There are twenty nine rock-cut sculptured caves which is located in the Aurangabad District. These caves have been crafted in a time span of second century BC to about 480 BC. These caves derive their name from a nearby village named Ajanta located about 12 km away. It has been described as 'the finest surviving examples of Indian art, especially painting by the Archaeological Survey of India given its masterpieces of Buddhist religious art, with depictions of the Jataka tales and figures of the Buddha being a UNESCO world heritage site.
Overlooking a narrow stream called Waghora, the caves are built around 76 m above the ground. The Buddhist monks retreated in these secluded places, especially during the rainy seasons as the location provided a calm and serene environment. There are 30 caves, including an unfinished one.
The caves are numbered too for identification, among these five of them (cave no. 9, 10, 19, 26, and 29) are chaityagrihas, while the rest are viharas. According to date and style they can be divided into different groups. The earliest excavations are of the Hinayana phase of Buddhism, which are 5 caves in total, of which 9 & 10 which are Chaityagrihas and 8, 12, 13, & 15 are Viharas. The earliest among them being Cave no. 10 dating from the second century BC can be traced to the pre-Christian era.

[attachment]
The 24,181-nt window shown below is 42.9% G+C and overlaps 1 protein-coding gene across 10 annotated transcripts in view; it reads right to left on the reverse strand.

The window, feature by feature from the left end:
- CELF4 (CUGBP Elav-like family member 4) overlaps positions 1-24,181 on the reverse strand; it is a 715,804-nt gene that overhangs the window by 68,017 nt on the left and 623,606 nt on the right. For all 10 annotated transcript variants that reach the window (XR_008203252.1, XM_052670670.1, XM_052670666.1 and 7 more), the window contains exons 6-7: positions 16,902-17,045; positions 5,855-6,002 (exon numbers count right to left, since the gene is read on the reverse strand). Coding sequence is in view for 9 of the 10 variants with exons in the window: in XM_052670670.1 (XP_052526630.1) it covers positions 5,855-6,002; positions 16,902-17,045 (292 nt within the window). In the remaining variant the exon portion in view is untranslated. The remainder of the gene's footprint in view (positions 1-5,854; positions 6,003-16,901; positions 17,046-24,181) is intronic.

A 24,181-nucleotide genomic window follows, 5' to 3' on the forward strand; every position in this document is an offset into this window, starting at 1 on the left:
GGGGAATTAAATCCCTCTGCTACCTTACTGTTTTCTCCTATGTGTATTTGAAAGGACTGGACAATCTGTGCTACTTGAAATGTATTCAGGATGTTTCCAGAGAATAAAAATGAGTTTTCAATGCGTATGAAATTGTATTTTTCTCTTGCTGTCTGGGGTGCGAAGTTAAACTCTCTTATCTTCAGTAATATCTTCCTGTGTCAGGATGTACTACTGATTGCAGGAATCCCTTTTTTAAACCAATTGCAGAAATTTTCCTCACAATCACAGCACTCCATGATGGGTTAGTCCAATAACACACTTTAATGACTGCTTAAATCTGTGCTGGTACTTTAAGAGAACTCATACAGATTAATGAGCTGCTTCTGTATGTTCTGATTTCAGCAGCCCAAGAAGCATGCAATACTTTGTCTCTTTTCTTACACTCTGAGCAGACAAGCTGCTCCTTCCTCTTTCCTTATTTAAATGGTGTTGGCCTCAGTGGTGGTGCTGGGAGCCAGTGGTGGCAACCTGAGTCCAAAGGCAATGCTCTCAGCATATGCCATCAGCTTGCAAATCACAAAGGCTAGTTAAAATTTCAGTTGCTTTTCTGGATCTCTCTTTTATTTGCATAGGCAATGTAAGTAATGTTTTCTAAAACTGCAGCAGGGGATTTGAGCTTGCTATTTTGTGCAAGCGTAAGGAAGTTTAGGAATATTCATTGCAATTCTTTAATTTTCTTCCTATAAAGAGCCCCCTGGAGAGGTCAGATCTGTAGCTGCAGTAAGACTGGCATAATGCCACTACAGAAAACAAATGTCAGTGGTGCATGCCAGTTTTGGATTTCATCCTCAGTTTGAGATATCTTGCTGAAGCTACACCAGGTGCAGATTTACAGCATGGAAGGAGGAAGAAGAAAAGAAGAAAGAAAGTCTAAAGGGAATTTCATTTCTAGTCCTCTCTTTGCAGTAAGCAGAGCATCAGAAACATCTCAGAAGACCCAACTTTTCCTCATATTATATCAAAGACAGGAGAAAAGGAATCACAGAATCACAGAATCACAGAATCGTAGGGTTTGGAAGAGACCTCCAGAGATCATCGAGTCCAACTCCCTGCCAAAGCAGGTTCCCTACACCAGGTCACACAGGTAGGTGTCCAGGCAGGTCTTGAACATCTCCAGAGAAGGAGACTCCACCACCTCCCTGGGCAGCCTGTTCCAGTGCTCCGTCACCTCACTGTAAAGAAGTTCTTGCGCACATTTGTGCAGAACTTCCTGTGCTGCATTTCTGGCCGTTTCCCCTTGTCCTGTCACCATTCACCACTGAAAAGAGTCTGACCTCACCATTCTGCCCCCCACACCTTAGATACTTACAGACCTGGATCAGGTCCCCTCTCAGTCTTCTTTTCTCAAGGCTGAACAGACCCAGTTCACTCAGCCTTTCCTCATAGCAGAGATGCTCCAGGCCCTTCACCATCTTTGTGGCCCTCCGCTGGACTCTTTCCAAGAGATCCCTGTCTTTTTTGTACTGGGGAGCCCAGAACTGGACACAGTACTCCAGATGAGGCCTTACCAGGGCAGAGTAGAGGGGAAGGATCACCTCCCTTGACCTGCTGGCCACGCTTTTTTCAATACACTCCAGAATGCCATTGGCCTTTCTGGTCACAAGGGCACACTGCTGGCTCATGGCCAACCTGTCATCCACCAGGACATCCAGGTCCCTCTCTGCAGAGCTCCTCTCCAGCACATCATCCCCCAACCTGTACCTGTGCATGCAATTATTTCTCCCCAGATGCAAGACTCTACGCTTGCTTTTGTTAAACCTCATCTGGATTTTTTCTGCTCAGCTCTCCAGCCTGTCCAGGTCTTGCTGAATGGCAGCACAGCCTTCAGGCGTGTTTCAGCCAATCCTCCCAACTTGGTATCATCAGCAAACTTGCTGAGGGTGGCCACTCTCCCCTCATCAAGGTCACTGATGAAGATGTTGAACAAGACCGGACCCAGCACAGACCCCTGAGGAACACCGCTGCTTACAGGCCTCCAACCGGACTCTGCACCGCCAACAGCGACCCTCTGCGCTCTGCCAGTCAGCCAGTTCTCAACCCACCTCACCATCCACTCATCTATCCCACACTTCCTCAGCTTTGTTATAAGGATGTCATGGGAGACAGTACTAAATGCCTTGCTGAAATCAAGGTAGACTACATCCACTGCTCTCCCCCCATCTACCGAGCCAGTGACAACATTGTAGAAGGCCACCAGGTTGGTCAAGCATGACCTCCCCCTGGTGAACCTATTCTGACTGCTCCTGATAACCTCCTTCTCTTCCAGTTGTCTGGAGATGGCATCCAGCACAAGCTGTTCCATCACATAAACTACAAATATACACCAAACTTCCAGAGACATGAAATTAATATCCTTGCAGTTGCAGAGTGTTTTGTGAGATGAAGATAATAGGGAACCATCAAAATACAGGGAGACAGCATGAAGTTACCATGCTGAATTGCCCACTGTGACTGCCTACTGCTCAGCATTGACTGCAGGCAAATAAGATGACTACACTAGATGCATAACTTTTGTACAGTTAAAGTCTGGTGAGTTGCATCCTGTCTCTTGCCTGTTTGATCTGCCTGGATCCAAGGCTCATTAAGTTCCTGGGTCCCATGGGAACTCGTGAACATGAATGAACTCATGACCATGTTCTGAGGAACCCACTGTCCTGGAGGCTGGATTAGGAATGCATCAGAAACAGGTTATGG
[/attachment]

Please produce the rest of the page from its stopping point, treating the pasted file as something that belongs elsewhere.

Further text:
A stupa is worshipped here and these caves exhibit the imitation of wooden construction to the extent that the rafters and beams are also sculpted, though they are non-functional. The additions are from the period of Vakatakas, who were the contemporaries of the Imperial Guptas. The minister of Vakataka king, Varahadeva, dedicated Cave no. 16 to the Buddhist Sangha while Cave no. 17 was the gift of a prince. The world famous paintings of Ajanta showcase colours and shades.